<p>Really? Some think that? I find that very different from my own experience. Did those vegans saying that to you actually ever raise backyard chickens? I did, for years, (waves at Consolation - I had Americanas and got those Easter eggs too! Also Barred Rocks and a Silkie!) and belonged to a very populous backyard chicken raising online community and all of us got our fertile eggs, chicks, or pullets from reputable hatcheries such as McMurray, or from other backyard chicken afficionados, or sometimes from small local farmers running a very different operation than a large commerical farm. I don't even know who you would talk to at a large corporately owned egg or meat production facility who would know how to sell you a couple of hens. They'd scratch their head and not have a clue who to talk to and I suspect trying to hunt someone down on the phone would yield almost comical results, but no laying pullets. You might luck into finding some easy going guy on duty who would good naturedly let you carry off a couple birds if you didn't tell anyone, but I can't see that the sales of a couple or half dozen animals to individuals would be anything but a nuisance to a corporate food production farm. I could be wrong, but it seems unlikely. I mean, they do sell off their animals eventually one way or another, but backyard chicken owners don't want those kinds of chickens anyway.</p>

<p>Commercial layers are almost always white Leghorns, (except for those laying the brown eggs they sell know and I'm not sure what breed they use, but Leghorns still comprise the vast majority of laying hens) and I don't know anyone who would be interested in having those because there are so many hundreds of other breeds that are far more interesting, and that's part of the fun of having chickens, the variations of the breeds. And nobody would buy a meat chicken for the purpose of laying eggs.</p>

<p>Of course it could be that my experience was not typical but I just have never talked to any other egg/pet chicken owner who got theirs from a big operation whose primary function was food production.</p>

<p>As my girls got older, after each yearly molt they laid fewer eggs: after about 3 or 4 years old you only get an occasional egg. As we had plenty of room we just let them scratch about in contented retirement; I got too busy getting my kids into COLLEGE! which is why I'm on CC instead of the chicken boards now, lol, to get another batch of girls and start again. But someday I'm going to have another little flock. A yard egg is like a homegrown tomato or fresh bread straight out of the oven. You just can't compare them to anything from the grocery store.</p>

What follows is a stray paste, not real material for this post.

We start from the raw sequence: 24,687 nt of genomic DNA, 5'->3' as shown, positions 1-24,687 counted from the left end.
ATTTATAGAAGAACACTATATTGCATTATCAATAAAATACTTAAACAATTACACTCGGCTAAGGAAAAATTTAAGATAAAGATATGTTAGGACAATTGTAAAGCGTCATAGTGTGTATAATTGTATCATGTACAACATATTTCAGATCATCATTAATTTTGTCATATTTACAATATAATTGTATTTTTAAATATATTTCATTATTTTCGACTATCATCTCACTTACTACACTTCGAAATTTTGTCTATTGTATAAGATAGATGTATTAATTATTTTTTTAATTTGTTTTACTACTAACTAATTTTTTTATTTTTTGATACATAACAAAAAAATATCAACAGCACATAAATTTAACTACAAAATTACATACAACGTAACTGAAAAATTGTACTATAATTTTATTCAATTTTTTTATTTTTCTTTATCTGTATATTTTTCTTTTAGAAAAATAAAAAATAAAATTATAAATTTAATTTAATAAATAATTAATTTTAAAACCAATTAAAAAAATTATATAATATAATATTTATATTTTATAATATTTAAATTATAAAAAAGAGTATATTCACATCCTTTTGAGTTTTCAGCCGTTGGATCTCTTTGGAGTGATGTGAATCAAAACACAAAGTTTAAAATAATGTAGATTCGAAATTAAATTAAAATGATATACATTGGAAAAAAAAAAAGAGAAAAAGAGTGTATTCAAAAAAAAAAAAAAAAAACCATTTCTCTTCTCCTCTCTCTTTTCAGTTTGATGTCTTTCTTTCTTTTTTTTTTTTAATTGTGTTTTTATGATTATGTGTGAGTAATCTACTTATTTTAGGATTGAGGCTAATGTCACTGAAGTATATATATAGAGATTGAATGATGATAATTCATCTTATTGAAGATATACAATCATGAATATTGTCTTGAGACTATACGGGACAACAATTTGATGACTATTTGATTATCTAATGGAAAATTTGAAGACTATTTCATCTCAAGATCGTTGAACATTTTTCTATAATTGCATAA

<p>But part of my dilemna with getting more chickens was what to do if I ended up with roosters. (don't want roosters - can't have crowing - and they can be mean) Some people might keep one or maybe two so they can get fertile eggs, but extra roosters are generally butchered - and if you don't want to do it, and you sell them, then the person buying the rooster is almost certainly going to do that anyway. Or maybe fight it which is horrible. So it is a bit of a problem if you are totally against ever killing an animal for any reason, as it's almost impossible to raise them at any level without occasionally having to do that for one reason or another.</p>

<p>Oh, I've raised chickens too, which is why I disagree. And no, I don't think those people have. Although I don't eat them, I think humanely raised eggs are one of the most morally justifiable animal products because there is nothing else that a chicken will do with that egg, and she's going to lay it no matter what you do. Our chickens were really happy, though, and I think if you can find any kind of local farm (maybe you can even visit, which your son might like), that would be great. That's interesting about the eggs decreasing. We did not experience that, but we lost our chickens all to unfortunate accidents before they were five.</p>

<p>My D developed humanitarian food choices at that age, and in addition to cost, hassle, and weight gain (I believe from too much carbs and not enough protein), I find her inconstancy irritating. She's 20 now. I think its important to help kids making these choices responsible at least in part, for the extra burden this adds to good nutrition.</p>

<p>BTW, we can get humanely raised chickens and
"easter" eggs less than a mile away. Same place as Chez Panise. Not sure about the chickens but I really like the idea and the eggs are feasible and worth it.</p>